|Publication number||US4526737 A|
|Application number||US 06/458,013|
|Publication date||Jul 2, 1985|
|Filing date||Jan 14, 1983|
|Priority date||Jan 14, 1982|
|Also published as||DE3200914A1, DE3200914C2, EP0085159A1|
|Publication number||06458013, 458013, US 4526737 A, US 4526737A, US-A-4526737, US4526737 A, US4526737A|
|Original Assignee||Kurt Held|
|Export Citation||BiBTeX, EndNote, RefMan|
|Patent Citations (10), Referenced by (2), Classifications (10), Legal Events (8)|
|External Links: USPTO, USPTO Assignment, Espacenet|
The present invention is directed to a method of making molded articles such as particleboard or fiberboard made up of a material mixture of wood chips or fibers, woody vegetable matter or plant matter or mineral fibers with the addition of organic bonding agents and reaction accelerators. Further, the method may include the addition of heat to the material to be molded.
Generally, it is known to accelerate the setting process, such as in the production of particleboard, by utilizing thermosetting bonding agents or binders, such as urea resin, melamine resin or phenolic-formaldehyde resin and by supplying heat during the pressing or molding operation. Further, hardening accelerators are regularly added to the bonding agent solution and these accelerators, by themselves or in combination with the supplied heat, accelerate the bonding agent hardening and, as a result, the production process.
Since the acceleration of the bonding agent hardening by heating is limited with regard to the thermal stability of the particle bonding agent mixture, and also because of the poor heat conductivity of most particleboard and fiberboard raw materials, a considerable number of procedures have been suggested to improve the heat conductivity of the particle mat chip cakes or the transference of heat by steam or hot air, or to apply the heat to the particle mat at the time that it is formed, or to produce the heat within the mat. All of these methods which make up the prior art are limited with respect to additional acceleration of the bonding agent hardening, because of the requirement that the bonding agent should first be converted to the gelatiniform state, that is, to the final molecular structure, when the resin fiber matrix or the resin chip matrix is compressed so that the material and the bonding agent have reached their final condition relative to one another and within the molded article.
It is the primary object of the present invention to overcome the limitations experienced in the past and to provide a further reduction in the hardening time possibly with the application of heat to the hardening process. The addition of heat may be reduced or eliminated if there is any question concerning its usefulness.
In accordance with the present invention, the particles to be compressed are divided into two portions, A and B. Portion A is wetted with the bonding agent while portion B is wetted with the reaction accelerator. Both portions are maintained separate from one another. The two portions are then introduced into the mold in a random manner so that a uniform loose mixture is achieved. Finally, the particle mixture made of portions A and B is pressed together within the mold for triggering the reaction hardening. Accordingly, the molded article, such as particleboard or fiberboard is produced in the method with the individual chips or fibers connected together by means of the fluid or thermoplastic bonding agents. An irreversible hardening effect is obtained when the particle mat is compressed within the mold. During the molding operation heat may be applied. The purpose of the invention is the acceleration of the hardening process and the interconnection of the individual particle for increasing the quantity produced per unit of time.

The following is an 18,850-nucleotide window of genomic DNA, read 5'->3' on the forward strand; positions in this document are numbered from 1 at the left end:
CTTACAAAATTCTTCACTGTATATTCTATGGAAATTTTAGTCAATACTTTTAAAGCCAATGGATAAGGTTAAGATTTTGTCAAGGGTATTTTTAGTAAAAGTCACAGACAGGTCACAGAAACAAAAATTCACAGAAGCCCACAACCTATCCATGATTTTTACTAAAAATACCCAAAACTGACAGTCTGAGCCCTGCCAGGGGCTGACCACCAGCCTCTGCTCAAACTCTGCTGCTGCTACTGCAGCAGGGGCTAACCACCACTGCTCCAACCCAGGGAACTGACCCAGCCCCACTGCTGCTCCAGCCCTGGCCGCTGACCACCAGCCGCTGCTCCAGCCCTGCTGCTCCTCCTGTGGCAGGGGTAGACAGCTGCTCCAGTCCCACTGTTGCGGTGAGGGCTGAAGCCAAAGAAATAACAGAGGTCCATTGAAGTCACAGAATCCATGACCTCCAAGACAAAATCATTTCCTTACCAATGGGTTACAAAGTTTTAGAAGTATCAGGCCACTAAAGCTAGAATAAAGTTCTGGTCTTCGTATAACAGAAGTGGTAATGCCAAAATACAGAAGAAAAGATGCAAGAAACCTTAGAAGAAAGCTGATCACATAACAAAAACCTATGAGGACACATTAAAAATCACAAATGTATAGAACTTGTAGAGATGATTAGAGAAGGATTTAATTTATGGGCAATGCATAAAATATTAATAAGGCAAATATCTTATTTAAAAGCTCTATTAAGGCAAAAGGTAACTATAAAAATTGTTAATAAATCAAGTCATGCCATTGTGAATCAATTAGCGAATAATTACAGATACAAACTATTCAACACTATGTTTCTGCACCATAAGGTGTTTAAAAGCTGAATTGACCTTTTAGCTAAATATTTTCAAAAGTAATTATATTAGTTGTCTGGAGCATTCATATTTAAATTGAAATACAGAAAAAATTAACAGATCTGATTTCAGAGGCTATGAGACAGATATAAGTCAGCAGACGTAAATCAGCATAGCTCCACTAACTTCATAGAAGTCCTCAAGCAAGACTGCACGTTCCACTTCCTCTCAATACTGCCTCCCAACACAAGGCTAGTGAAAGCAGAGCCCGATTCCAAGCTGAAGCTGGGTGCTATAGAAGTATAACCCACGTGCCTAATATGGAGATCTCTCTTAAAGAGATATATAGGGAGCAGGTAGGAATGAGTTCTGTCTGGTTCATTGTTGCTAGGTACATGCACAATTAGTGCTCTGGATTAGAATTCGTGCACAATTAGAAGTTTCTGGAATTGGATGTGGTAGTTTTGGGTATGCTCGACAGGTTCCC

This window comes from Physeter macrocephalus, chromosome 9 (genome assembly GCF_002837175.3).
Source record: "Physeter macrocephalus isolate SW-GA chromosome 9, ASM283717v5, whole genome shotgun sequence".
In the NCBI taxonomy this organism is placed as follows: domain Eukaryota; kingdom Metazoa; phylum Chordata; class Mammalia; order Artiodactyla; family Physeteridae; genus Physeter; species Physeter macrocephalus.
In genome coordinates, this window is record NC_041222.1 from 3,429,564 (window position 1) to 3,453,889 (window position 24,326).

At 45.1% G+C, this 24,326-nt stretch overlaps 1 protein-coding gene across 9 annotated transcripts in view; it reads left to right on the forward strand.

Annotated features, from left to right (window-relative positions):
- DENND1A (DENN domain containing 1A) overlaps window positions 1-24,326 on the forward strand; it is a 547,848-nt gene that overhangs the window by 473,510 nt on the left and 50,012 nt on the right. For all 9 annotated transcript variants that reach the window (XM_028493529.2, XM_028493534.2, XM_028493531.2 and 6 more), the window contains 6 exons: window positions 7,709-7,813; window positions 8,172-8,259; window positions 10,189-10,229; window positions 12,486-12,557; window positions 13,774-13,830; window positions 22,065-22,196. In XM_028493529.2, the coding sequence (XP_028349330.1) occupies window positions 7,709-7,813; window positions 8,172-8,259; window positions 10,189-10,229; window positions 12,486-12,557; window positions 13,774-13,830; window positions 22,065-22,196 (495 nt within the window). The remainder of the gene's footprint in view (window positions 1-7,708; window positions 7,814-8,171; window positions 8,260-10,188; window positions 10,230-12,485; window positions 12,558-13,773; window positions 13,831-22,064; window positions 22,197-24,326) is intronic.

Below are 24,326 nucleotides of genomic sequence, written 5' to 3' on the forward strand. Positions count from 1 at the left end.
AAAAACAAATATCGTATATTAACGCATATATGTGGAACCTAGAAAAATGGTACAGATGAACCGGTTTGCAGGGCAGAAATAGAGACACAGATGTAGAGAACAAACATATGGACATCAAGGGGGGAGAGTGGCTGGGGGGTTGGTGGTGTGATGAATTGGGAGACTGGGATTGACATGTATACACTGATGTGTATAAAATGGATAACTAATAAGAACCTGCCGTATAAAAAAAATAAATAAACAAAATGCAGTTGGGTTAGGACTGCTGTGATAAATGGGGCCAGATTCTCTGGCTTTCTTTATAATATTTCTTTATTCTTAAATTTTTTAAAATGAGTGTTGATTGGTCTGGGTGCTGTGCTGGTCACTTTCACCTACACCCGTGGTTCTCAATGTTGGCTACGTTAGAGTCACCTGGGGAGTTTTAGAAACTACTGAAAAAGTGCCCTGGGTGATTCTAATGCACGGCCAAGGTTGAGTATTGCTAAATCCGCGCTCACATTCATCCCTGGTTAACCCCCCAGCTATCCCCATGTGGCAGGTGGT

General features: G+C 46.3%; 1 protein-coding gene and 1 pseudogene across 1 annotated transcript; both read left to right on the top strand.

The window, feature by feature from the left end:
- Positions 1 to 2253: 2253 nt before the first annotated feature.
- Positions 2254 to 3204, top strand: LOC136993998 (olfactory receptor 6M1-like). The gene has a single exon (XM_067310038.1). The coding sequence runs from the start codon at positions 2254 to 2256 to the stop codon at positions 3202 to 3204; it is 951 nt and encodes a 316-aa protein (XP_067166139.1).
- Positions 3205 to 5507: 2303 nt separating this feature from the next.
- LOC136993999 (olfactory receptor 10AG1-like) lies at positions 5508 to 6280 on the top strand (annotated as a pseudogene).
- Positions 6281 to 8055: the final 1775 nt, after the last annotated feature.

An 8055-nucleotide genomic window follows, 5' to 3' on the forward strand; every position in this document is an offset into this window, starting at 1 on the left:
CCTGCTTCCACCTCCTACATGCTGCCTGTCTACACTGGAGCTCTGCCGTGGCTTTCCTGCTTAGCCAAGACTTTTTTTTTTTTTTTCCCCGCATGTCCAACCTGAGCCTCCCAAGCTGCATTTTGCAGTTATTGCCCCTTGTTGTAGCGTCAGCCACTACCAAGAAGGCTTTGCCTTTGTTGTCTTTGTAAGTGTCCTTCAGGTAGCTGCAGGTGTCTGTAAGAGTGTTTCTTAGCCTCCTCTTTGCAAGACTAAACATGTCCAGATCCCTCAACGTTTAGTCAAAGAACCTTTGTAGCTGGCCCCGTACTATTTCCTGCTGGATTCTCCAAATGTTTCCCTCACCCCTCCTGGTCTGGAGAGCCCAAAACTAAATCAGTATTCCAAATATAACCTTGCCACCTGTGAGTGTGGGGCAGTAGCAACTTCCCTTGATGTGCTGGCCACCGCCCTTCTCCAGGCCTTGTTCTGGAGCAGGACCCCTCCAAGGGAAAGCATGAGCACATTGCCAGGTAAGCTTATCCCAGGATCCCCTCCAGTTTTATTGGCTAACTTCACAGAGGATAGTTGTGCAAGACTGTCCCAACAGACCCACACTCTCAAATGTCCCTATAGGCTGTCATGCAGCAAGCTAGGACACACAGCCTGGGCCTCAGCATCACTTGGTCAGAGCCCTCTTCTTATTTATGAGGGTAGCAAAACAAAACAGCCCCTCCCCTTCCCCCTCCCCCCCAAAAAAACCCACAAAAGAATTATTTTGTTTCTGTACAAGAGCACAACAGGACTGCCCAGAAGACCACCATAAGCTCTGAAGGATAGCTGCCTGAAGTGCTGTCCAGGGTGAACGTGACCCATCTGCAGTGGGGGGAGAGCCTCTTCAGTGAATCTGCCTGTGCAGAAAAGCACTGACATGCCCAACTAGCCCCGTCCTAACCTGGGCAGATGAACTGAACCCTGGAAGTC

In the present invention, the particle mat or fibers from which the molded articles are formed are made up of two different particle or fiber portions A and B. The material of portion A is wetted with the bonding agent by distributing the individual particles of portion A in suitably selected relation to one another. The surfaces of the individual particles of portion B are wetted with an accelerator of high chemical reactivity. The particles of portion A can be in the range of 30-70% of the material being molded while the particles of the portion B can be in the range of 70-30% of the material being molded.
The mat to be molded is originally formed using known scattering machines with the individual particles of portions A and B falling in a random manner to make up the cake. The portions A and B are distributed in a uniformly mixed arrangement and a certain hardening of the bonding agent of the individual particles of portion A occurs at the points of contact with the particles of portion B, however, since the cake is formed in a layered or laminated way so that it is very bulky and loose, the number of these hardening bridges, though they are undesirable, is low and does not affect the formation of the molded article.
The mat loosely formed by the portions A and B is compressed in a known manner so that the areas of contact between the individual particles of portion A and portion B rapidly increases to the extent established by the pressing action and the bonding agent, in accordance with the selected reactivity of the accelerator, and passes rapidly and uniformly over the volume of the article to be molded.
The method embodying the present invention is especially effective if the material in the loose state is heated before or during the formation of the particle mat at a temperature favorable to the bonding agent accelerator according to known methods. By supplying heat in this manner it does not lead to a pre-curing of the bonding agent, except at the relatively few points of contact between the individual particles of portion A and portion B. Instead, the effect provided by the heat occurs at the point in time which is favorable for effecting the compression of the individual particles making up portion A and portion B of the article to be molded.